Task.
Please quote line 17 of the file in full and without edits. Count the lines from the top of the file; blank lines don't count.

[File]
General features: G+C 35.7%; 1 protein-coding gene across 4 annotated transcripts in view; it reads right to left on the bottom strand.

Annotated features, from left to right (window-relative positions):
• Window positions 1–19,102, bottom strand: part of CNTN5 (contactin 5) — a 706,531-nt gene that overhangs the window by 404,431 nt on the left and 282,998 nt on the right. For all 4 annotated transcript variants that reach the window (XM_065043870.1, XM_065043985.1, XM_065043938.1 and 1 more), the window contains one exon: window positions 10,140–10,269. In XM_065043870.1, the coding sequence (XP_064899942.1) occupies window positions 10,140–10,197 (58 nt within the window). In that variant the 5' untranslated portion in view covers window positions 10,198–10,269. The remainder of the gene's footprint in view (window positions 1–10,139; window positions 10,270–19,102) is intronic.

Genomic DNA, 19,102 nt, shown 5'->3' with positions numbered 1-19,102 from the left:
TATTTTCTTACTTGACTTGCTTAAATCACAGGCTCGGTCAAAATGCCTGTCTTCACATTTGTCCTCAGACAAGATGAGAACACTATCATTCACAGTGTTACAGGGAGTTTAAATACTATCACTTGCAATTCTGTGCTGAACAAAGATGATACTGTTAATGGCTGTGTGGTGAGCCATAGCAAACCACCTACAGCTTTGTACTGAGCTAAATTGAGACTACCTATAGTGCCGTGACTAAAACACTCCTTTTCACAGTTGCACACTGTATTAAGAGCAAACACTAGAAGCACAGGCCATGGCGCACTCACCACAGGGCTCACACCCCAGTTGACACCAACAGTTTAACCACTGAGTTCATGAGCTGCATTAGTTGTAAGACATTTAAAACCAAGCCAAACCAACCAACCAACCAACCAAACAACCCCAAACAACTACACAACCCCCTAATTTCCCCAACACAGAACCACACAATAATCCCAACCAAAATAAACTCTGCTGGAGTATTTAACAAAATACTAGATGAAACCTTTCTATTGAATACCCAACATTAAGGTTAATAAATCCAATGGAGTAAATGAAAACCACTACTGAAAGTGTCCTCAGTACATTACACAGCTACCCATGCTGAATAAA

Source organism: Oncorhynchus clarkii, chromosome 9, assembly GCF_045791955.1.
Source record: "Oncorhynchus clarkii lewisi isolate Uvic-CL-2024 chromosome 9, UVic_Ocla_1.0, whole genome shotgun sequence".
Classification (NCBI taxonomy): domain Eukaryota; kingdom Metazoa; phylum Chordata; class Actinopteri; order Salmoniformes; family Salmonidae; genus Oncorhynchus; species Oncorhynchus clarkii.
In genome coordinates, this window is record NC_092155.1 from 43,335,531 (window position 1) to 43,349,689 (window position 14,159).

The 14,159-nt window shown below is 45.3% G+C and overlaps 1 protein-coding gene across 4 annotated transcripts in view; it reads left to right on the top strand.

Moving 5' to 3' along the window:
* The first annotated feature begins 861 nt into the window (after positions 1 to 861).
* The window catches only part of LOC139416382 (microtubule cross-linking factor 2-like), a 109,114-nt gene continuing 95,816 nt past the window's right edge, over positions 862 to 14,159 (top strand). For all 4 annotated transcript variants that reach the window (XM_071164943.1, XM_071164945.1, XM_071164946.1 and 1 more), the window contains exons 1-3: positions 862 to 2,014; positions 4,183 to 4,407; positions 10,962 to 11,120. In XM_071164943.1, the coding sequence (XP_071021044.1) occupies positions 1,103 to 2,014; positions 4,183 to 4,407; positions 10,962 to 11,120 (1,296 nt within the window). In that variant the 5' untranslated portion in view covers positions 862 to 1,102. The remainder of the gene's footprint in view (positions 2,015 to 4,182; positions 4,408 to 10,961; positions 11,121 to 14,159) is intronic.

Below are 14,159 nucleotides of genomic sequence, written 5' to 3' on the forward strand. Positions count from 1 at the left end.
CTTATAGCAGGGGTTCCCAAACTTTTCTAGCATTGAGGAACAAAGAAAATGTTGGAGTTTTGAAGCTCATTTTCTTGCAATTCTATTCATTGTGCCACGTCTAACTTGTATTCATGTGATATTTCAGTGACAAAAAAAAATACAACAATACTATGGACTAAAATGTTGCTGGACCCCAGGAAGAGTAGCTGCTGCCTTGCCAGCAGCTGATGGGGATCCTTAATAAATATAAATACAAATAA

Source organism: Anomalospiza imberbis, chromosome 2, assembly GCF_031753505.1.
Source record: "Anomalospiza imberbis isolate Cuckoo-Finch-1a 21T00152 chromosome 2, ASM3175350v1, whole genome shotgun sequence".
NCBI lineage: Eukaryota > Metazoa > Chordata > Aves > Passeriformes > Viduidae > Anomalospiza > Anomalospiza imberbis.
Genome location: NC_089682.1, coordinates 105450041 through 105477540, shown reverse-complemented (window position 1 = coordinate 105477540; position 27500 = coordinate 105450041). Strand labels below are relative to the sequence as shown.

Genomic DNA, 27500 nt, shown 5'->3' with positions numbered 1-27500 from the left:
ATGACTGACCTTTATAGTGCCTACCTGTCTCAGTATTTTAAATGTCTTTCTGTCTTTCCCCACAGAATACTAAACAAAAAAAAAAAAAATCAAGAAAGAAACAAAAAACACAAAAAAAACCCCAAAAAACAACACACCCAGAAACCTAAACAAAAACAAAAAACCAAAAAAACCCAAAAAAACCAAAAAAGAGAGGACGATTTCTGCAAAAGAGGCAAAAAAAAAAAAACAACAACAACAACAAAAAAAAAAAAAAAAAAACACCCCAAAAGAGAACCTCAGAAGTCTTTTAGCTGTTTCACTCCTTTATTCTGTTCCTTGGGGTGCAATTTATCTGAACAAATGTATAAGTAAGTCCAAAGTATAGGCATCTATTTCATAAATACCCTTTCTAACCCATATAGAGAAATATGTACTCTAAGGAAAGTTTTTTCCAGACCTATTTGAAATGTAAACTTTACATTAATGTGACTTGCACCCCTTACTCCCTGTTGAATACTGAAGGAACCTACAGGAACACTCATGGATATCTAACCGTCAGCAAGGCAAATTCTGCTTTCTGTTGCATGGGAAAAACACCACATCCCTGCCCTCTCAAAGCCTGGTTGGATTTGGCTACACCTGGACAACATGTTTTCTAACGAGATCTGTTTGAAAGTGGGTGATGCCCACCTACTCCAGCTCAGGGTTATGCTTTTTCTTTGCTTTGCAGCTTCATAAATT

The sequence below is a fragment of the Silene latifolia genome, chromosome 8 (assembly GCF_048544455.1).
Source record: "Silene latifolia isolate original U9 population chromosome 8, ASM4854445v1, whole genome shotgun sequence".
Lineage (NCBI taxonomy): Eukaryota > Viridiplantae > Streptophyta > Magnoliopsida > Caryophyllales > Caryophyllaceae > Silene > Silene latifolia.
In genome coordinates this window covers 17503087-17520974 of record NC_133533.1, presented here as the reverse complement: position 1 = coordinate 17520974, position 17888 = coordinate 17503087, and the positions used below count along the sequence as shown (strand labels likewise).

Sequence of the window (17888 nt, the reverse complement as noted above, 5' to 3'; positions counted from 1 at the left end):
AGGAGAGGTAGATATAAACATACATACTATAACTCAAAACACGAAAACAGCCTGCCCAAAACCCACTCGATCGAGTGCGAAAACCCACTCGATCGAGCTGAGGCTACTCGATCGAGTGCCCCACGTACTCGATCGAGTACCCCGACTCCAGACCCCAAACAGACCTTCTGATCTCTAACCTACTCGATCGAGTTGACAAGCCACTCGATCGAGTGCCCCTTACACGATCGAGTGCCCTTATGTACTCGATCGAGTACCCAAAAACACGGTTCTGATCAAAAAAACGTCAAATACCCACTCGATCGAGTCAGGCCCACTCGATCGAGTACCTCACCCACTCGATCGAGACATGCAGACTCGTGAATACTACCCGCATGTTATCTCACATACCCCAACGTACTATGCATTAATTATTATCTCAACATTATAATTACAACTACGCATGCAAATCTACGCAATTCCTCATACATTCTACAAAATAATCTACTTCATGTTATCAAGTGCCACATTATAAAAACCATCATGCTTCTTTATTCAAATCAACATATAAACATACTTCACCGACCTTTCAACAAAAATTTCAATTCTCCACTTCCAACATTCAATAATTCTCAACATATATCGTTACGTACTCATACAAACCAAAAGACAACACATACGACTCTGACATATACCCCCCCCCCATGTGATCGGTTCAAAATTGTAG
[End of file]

Source record: "Anomalospiza imberbis isolate Cuckoo-Finch-1a 21T00152 chromosome 2, ASM3175350v1, whole genome shotgun sequence".